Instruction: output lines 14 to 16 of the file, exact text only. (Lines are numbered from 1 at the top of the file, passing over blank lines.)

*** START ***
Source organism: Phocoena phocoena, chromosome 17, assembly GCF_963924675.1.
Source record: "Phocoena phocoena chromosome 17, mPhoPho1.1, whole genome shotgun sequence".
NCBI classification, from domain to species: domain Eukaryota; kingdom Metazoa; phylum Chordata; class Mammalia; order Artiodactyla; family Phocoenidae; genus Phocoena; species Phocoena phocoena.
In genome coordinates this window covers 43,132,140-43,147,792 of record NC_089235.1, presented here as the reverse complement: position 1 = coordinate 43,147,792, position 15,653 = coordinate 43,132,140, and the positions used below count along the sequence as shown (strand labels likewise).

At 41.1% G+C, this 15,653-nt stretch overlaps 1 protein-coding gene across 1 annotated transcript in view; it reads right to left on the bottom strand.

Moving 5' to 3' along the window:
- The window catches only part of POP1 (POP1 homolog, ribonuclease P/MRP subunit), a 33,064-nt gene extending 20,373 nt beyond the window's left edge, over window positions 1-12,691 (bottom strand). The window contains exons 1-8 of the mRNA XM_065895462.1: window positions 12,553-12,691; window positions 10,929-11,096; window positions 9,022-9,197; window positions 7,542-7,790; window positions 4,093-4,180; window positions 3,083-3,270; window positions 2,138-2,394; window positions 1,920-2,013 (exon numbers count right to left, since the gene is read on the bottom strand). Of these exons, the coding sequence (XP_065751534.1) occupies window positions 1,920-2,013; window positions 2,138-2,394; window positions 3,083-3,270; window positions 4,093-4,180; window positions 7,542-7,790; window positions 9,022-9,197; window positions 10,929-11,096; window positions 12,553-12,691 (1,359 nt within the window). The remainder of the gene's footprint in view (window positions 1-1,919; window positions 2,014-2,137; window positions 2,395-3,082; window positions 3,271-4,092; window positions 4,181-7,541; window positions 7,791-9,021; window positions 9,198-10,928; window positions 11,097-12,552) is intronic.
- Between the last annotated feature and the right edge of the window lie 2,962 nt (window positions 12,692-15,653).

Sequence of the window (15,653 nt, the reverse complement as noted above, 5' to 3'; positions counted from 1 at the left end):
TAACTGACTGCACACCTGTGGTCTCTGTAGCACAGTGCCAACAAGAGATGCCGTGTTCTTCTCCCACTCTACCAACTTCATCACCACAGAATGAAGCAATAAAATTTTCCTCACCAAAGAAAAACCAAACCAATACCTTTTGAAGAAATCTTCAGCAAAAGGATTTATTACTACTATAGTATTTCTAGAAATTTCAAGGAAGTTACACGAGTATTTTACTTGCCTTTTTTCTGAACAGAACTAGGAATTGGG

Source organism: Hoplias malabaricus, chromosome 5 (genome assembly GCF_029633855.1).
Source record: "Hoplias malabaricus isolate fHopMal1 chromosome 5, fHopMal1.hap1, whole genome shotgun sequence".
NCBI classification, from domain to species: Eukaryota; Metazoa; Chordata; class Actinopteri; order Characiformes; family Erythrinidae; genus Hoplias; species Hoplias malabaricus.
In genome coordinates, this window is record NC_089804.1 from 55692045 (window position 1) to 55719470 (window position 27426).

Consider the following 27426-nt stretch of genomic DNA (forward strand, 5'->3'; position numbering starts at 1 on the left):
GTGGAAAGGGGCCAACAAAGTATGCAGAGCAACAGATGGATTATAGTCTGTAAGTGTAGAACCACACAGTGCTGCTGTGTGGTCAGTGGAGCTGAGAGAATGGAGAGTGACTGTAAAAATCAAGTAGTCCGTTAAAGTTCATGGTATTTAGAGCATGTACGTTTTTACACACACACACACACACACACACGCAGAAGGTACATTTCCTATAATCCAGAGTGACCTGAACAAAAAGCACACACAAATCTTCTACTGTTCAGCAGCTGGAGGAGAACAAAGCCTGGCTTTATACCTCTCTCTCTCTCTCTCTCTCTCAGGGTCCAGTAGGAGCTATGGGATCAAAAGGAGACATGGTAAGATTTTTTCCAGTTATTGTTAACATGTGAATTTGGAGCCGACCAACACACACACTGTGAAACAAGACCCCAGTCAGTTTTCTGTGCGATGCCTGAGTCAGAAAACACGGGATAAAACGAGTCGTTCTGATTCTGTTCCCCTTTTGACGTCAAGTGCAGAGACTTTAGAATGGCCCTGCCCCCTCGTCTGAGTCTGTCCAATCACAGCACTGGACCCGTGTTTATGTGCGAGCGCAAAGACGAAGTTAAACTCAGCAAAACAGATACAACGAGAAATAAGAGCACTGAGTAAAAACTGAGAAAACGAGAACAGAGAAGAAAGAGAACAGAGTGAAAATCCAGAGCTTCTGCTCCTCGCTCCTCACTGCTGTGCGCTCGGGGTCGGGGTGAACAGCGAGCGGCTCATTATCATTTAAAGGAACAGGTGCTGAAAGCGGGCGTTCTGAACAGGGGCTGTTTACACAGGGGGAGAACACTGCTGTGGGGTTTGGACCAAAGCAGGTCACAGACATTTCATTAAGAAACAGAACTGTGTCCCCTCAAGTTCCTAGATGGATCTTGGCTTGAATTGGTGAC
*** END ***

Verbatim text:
In genome coordinates, this window is record NC_089804.1 from 55692045 (window position 1) to 55719470 (window position 27426).

Consider the following 27426-nt stretch of genomic DNA (forward strand, 5'->3'; position numbering starts at 1 on the left):
GTGGAAAGGGGCCAACAAAGTATGCAGAGCAACAGATGGATTATAGTCTGTAAGTGTAGAACCACACAGTGCTGCTGTGTGGTCAGTGGAGCTGAGAGAATGGAGAGTGACTGTAAAAATCAAGTAGTCCGTTAAAGTTCATGGTATTTAGAGCATGTACGTTTTTACACACACACACACACACACACACGCAGAAGGTACATTTCCTATAATCCAGAGTGACCTGAACAAAAAGCACACACAAATCTTCTACTGTTCAGCAGCTGGAGGAGAACAAAGCCTGGCTTTATACCTCTCTCTCTCTCTCTCTCTCTCAGGGTCCAGTAGGAGCTATGGGATCAAAAGGAGACATGGTAAGATTTTTTCCAGTTATTGTTAACATGTGAATTTGGAGCCGACCAACACACACACTGTGAAACAAGACCCCAGTCAGTTTTCTGTGCGATGCCTGAGTCAGAAAACACGGGATAAAACGAGTCGTTCTGATTCTGTTCCCCTTTTGACGTCAAGTGCAGAGACTTTAGAATGGCCCTGCCCCCTCGTCTGAGTCTGTCCAATCACAGCACTGGACCCGTGTTTATGTGCGAGCGCAAAGACGAAGTTAAACTCAGCAAAACAGATACAACGAGAAATAAGAGCACTGAGTAAAAACTGAGAAAACGAGAACAGAGAAGAAAGAGAACAGAGTGAAAATCCAGAGCTTCTGCTCCTCGCTCCTCACTGCTGTGCGCTCGGGGTCGGGGTGAACAGCGAGCGGCTCATTATCATTTAAAGGAACAGGTGCTGAAAGCGGGCGTTCTGAACAGGGGCTGTTTACACAGGGGGAGAACACTGCTGTGGGGTTTGGACCAAAGCAGGTCACAGACATTTCATTAAGAAACAGAACTGTGTCCCCTCAAGTTCCTAGATGGATCTTGGCTTGAATTGGTGAC